You may be familiar with at least one banking application such as your bank, a credit union or credit card company’s app. If you do any type of online shopping, you may be familiar with digital wallets which allow users to connect different payment options to an online service to make transactions quicker and easier. If you save your banking, credit card or gift card information in a vendor’s website, you are likely using a digital wallet.
Mobile wallets are different from individual banking applications and are considered a unique relation to digital wallets. In general, mobile wallets are the digital equivalent to the physical wallet in which we carry money, and allow a user to keep money from multiple source (debit cards, credit cards, bank accounts, gift cards, etc) saved on a mobile device (Singh, Jaskirat & Gupta, Manish, 2016).
The Federal Reserve Bank of Boston, defines mobile wallets as “a digital container accessed by a mobile device (i.e., smartphone) that stores wallet applications, payment credentials, loyalty cards, and coupons, and is used to make proximity and remote mobile payments” (Pandy & Crowe, 2017).
The most popular mobile wallets include Apple Pay, Android Pay, Samsung Pay, and there are a dizzying collection of others, including countless retailer and financial institution-branded apps. Restaurants have also joined the mobile wallet industry (e.g., Starbucks, Meatheads).
Consumers mainly use mobile wallets for transactions in stores or restaurants, online shopping, and other ways. For online shopping, mobile wallet transactions are often considered in-app purchases (Connie Thienes, 2016).
Pros & Cons of Mobile Wallets
Many people are already utilizing mobile wallets, and according to Business Insider, “between 2015-2020 mobile payment volume is expected to rise by a compound annual growth rate (CAGR) of 80 percent, which would bring mobile payments volume to $503 billion by 2020.” With this evidence of mobile payment growth and impact, it is best to learn the pros & cons of using mobile wallets.
- Convenience – mobile wallets can reduce the need for carrying lots of cards, especially if you can upload gift cards.
- Security – password and fingerprint protection can protect your cash assets and creditworthiness using a mobile wallet rather than a physical wallet.
- Loss of Access – if your phone dies, you won’t be able to access your money via the mobile wallet.
- Increased Spending – mobile wallets may increase spending for some; the worldwide mobile payment revenue in 2015 was 450 billion U.S. dollars and is expected to surpass 1 trillion U.S. dollars in 2019 (com).
If/when you are considering ditching a physical wallet and switching to a mobile one, it is important that you truly understand the platform that you choose to use, its legal regulations and best practices for managing mobile wallets and your spending.
Mobile wallets may also hold prepaid amounts, depending on the application you’re using. When it comes to prepaid accounts, it’s important to recognize the protections that are unique to prepaid accounts vs debit or credit cards. The CFPB released federal protections for prepaid account consumers in 2016 that also covers mobile wallets using prepaid accounts.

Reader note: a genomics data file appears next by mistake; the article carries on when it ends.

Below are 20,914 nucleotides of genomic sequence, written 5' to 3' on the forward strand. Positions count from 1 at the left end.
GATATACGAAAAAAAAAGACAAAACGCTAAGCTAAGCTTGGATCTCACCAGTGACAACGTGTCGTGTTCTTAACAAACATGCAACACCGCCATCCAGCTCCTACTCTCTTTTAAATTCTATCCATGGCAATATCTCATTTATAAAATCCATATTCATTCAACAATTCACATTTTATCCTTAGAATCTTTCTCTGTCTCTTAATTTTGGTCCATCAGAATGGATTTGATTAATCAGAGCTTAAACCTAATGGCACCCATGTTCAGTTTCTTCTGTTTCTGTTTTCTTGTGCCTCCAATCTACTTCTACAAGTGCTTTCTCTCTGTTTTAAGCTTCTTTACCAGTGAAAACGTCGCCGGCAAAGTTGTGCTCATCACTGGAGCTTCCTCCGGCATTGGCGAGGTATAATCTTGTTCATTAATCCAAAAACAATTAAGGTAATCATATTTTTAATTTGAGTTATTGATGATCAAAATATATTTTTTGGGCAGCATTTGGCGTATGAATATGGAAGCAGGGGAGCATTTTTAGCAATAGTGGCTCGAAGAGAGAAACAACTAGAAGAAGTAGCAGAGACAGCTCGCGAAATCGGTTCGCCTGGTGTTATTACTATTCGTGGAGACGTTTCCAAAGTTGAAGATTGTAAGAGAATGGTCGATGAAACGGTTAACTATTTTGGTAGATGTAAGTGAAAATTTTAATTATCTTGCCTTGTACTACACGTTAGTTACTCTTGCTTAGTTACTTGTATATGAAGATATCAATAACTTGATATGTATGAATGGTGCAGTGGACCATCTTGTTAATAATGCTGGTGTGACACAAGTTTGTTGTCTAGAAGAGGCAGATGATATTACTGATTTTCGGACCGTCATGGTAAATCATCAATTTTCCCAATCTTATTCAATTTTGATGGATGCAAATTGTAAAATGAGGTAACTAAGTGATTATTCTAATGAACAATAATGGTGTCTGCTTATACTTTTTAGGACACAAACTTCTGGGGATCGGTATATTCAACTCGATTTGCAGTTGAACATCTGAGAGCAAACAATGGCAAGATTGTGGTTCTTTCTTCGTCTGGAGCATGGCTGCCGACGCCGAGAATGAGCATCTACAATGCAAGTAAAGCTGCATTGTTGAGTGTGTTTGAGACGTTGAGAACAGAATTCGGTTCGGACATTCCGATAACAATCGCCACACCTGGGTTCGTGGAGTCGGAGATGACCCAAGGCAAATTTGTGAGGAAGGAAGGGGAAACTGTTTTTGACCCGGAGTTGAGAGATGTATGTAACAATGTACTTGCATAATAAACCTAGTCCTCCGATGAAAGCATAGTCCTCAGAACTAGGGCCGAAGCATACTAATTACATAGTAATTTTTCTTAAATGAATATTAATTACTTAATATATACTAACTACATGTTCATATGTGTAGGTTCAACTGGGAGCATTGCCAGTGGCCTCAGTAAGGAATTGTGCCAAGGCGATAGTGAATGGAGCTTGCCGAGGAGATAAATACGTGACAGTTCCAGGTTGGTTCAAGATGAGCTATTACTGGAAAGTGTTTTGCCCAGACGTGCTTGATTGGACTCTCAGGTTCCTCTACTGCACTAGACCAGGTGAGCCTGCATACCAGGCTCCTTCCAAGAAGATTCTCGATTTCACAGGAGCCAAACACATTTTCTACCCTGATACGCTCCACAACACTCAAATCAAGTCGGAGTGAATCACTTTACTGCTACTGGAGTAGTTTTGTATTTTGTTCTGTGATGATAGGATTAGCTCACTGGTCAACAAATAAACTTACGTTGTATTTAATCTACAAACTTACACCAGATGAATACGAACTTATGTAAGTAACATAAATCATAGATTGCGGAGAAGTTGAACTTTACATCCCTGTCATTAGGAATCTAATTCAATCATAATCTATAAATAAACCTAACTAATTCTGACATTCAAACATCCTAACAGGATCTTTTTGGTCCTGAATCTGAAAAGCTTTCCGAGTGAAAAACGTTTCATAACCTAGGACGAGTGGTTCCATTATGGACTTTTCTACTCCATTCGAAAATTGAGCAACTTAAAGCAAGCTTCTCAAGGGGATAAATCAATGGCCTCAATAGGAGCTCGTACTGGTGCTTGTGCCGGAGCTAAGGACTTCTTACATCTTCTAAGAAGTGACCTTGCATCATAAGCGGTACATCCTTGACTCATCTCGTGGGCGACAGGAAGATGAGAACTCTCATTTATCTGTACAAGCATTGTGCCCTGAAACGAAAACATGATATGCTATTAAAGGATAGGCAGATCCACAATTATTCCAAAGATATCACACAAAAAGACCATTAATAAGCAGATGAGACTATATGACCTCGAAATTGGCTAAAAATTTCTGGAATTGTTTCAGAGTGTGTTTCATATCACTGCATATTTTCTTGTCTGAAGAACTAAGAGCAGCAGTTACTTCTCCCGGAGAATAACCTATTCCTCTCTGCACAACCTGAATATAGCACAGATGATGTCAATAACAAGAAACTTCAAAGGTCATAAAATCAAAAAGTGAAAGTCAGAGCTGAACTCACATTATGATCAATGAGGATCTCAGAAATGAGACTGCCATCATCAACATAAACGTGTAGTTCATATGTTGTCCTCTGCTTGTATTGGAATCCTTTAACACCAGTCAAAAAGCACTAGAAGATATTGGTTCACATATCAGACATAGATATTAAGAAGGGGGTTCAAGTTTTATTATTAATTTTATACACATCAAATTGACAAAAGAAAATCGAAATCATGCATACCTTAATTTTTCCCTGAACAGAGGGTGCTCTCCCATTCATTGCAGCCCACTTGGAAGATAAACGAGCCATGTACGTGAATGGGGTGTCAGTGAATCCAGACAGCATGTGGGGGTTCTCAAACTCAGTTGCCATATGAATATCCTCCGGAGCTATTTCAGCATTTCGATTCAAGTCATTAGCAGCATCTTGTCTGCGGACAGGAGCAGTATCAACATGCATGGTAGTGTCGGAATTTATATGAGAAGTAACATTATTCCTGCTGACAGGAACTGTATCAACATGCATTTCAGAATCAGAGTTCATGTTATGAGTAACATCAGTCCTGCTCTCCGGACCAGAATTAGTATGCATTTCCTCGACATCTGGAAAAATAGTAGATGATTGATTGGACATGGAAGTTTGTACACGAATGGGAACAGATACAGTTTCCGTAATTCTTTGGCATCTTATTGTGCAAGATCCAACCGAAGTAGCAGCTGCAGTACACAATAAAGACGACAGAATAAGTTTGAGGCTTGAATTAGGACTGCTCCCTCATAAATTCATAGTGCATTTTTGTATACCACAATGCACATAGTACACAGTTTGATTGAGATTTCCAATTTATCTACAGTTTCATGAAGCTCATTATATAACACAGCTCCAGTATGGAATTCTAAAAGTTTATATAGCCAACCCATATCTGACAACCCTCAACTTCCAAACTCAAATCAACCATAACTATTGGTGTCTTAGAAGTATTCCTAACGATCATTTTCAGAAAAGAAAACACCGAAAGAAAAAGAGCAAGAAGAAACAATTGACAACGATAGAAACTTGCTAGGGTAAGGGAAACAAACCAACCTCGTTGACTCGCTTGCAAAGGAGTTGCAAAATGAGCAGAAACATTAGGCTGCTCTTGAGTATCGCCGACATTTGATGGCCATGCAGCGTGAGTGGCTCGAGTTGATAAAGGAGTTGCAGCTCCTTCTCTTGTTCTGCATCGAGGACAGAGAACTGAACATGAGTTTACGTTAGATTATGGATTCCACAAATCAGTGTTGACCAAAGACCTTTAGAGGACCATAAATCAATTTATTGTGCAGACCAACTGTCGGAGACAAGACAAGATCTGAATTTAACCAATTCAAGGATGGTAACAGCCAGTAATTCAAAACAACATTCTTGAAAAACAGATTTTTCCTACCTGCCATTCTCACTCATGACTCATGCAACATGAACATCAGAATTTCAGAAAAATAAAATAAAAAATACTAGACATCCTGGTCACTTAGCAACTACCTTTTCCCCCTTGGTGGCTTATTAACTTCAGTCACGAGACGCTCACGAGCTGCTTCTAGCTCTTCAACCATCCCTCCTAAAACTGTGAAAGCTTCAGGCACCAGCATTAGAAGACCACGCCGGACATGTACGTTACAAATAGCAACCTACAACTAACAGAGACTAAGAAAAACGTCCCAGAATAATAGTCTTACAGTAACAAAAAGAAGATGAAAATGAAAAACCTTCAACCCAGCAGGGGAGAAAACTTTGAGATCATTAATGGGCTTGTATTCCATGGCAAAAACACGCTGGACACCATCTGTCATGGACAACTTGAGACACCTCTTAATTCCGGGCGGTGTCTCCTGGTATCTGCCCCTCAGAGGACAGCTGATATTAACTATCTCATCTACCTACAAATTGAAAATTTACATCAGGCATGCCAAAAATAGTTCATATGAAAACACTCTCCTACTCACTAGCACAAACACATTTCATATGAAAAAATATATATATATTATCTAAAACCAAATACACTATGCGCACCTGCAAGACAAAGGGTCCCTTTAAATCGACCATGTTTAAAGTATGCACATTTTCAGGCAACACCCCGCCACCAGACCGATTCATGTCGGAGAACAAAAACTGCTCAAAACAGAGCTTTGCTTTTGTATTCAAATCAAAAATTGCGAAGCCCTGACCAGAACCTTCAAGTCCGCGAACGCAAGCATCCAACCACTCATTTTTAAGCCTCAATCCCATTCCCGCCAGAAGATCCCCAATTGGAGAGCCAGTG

Mobile Wallet Management Best Practices
No matter what type of mobile app you use (Apple, Samsung, Android, Starbucks, Meatheads, etc.,), ensure that both your device and the application itself is password and/or fingerprint protected.
Questions to ask when deciding on how to best protect your money when using a mobile wallet are related to:
- Security: Does the mobile wallet provide bank-level security and data encryption? Does it have options like passwords or fingerprint protection built-in? Does it require fingerprint access before completing a transaction? What type of data will be collected through the app and how will it be used? Will any of it be shared without my permission?
- Features: Can I enter all of my cards or accounts to one mobile wallet application? Are there limits to how many transactions I can make? Is there a maximum amount of cards or accounts I can sync? Can I remotely disable my location if my mobile device is stolen or lost?
- Best for Me: How will using a mobile wallet impact my spending habits? Will it encourage increased spending or decreased spending? Are there features I can leverage to better accomplish my goals such as; saving more, spending less or paying debt? Will it help me save me or will it cost me money?
To conclude, if you are unfamiliar with mobile wallets or would like to switch from physical wallets; ensure that you ask yourself the questions above or any others that cross your mind. Most importantly, do your research. Better safe than sorry!
Still have questions? Contact the University of Illinois Student Money Management Center at email@example.com.